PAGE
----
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Maybe the answer to your dilemma is that actually there is no dilemma.

The history of man’s development and progress in true spiritual insight has proven time and again that the moment we put our beliefs in ‘capitals’ we specialize and become static; the moment we specialize, we limit; and when we limit we begin to lose the very essence of that which we are seeking. In physical or administrative matters, we must of necessity define a problem in order to focus our attention on this or that specific area of interest. But when we treat of “divine things” that pertain to the growing inner constitution of man and of the cosmos, we are dealing with non-static developing principles of truth, whether we call them Buddhism or Christianity, Neo-platonism or theosophy. (Theosophia - Knowledge of Things Divine, Roundtable with James A. Long.)

In my view, this is the reason why word “theosophy” is not mentioned in the Society’s Constitution but it finds its necessary outer concretization in the Society’s Objects. When we pursue the Objects we perform theosophical approach to the problems that exist in the society at large. Objects are therefore necessarily limited extension or aspects of theosophy in physical life that somehow determines the frame within which we, as a Society, have to move.

With how much of the Nature-searching, God-seeking science of the ancient Aryan and Greek mystics and of the powers of modern spiritual mediumship, does the Theosophical Society agree? Our answer is: - With it all. But if asked what it believes in, the reply will be: - “As a body - Nothing”. The society, as a body, has no creed [Official Theosophy - my addition], for creeds are but the shells of unspiritual knowledge; and Theosophy in its fruition is spiritual knowledge itself - the very essence of philosophical and theistic enquiry. Visible representative of Universal Theosophy, it can be no more sectarian than a Geographical Society, which represents universal geographic exploration without caring whether the explorers be of one creed or another. The religion of the Society is an algebraical equation, in which, so long as the sign of equality is not omitted, each member is free to substitute quantities of his own, which accord better with climatic and other exigencies of his native land, with the idiosyncrasies of his people, or even with his own. Having no accepted creed, our Society is very ready to give and take, to learn and teach, by practical experimentation, as opposed to mere passive and credulous acceptance of enforced dogma. It is willing to accept every result claimed by any school or system that can be logically and experimentally demonstrated. Conversely, it can take nothing on mere faith, no matter by whom the demand may be made.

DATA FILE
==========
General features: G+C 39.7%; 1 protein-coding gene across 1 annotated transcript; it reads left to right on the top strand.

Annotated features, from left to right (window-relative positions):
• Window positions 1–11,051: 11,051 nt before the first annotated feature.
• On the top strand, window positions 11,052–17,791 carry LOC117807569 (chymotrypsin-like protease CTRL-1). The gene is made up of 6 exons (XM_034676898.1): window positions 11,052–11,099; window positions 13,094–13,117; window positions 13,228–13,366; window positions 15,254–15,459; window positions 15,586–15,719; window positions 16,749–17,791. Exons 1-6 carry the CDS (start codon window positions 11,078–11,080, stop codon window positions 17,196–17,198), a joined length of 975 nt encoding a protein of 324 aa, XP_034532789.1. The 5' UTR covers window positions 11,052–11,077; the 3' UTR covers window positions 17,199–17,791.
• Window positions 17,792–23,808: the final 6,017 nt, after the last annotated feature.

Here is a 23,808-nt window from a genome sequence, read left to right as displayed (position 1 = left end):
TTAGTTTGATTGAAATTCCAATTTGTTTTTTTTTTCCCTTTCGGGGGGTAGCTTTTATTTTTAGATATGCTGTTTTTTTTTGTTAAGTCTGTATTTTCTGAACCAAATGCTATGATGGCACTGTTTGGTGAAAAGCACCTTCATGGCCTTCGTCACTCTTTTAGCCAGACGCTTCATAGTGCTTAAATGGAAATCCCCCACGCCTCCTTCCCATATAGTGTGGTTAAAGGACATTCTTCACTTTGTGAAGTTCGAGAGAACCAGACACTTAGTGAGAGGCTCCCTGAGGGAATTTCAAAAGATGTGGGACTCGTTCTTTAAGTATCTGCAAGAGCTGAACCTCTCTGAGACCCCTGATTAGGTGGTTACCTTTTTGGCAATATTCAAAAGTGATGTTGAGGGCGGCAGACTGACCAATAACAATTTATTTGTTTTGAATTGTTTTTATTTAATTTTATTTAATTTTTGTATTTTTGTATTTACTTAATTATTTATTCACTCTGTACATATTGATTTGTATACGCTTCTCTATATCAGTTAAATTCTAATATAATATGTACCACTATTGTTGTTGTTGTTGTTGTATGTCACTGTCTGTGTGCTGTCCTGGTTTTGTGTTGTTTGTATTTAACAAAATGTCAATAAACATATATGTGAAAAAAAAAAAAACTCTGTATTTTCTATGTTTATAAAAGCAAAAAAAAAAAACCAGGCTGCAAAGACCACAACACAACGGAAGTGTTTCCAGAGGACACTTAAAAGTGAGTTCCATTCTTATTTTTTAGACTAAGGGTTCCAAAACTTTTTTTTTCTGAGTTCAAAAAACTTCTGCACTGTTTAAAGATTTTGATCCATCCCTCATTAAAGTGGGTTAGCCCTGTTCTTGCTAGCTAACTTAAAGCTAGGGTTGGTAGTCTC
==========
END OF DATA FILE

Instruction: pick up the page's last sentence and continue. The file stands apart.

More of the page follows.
Born in the United States of America, the Society was constituted on the model of its Mother-land. The latter, omitting the name of God from its constitution, lest it should one day afford a pretext to make a State religion, gives absolute equality to all religions in its laws. All support and each is in turn protected by the State. The Society modeled upon this constitution may fairly be termed “a republic of Conscience”.

Our members, as individuals, are free to stay outside or inside any creed they please, provided they do not pretend that none but themselves shall enjoy the privilege of conscience, and try to force their opinions upon the others. The Theosophical Society tries to act upon the wisdom of the old Buddhistic axiom: - “Honour thine own faith, and do not slander that of others”.

Broader and far more universal in its views than any existing mere scientific Society, it has, plus science, its belief in every possibility and the determined will to penetrate into those unknown spiritual regions which exact science proclaims that its votaries have no business to explore. And it has one quality more than any religion in that it makes no difference between Gentile, Jew or Christian. It is in this spirit that the Society has been established upon the footing of a Universal Brotherhood. (Anonymous, What are Theosophists? - Theosophical Siftings, Volume 1.)

* * *

To be clear, most of what I see is what goes on here at the National Center. Theosophy-specific ideas have an influence on what goes on here that, I admit, may not reach most members. I suppose I wonder to myself: To what extent does the Theosophy-centered policymaking reach out into the greater Theosophical world? As a Theosophist myself, aware of the interconnectedness of things and the fact that even the smallest ripple can create tidal waves farther out to sea, I may over-estimate the extent to which that influence is felt in the larger Theosophical world.

One concrete example of what I’m talking about is that the kitchen here at Olcott is totally vegetarian and in fact no meat or alcohol are allowed on the grounds at all. I am of the understanding that the policy is derived directly from Theosophical teaching. Now, that only effects people here at Olcott in any noticeable way, but it is only one example. Similar influences govern what gets published by TPH, what goes into The Quest magazine, what lectures we hold here and thus which ones we webcast to the world, etc.

I recognize that it is also the stated policy of the TS to allow members their freedom of thought, expression and development, as your well-chosen excerpts illustrate, but the kind of examples I have described above have subtle effects that can operate in more "unofficial" or perhaps even unconscious channels. We can emphasize over and over in our writings and in our speech that the TS welcomes freedom of expression, but when one particular ideology constitutes the near totality of what is officially promoted by an organization, it can send the unconscious signal, especially to newcomers, that other ideas will only ever hold a secondary interest to the Society.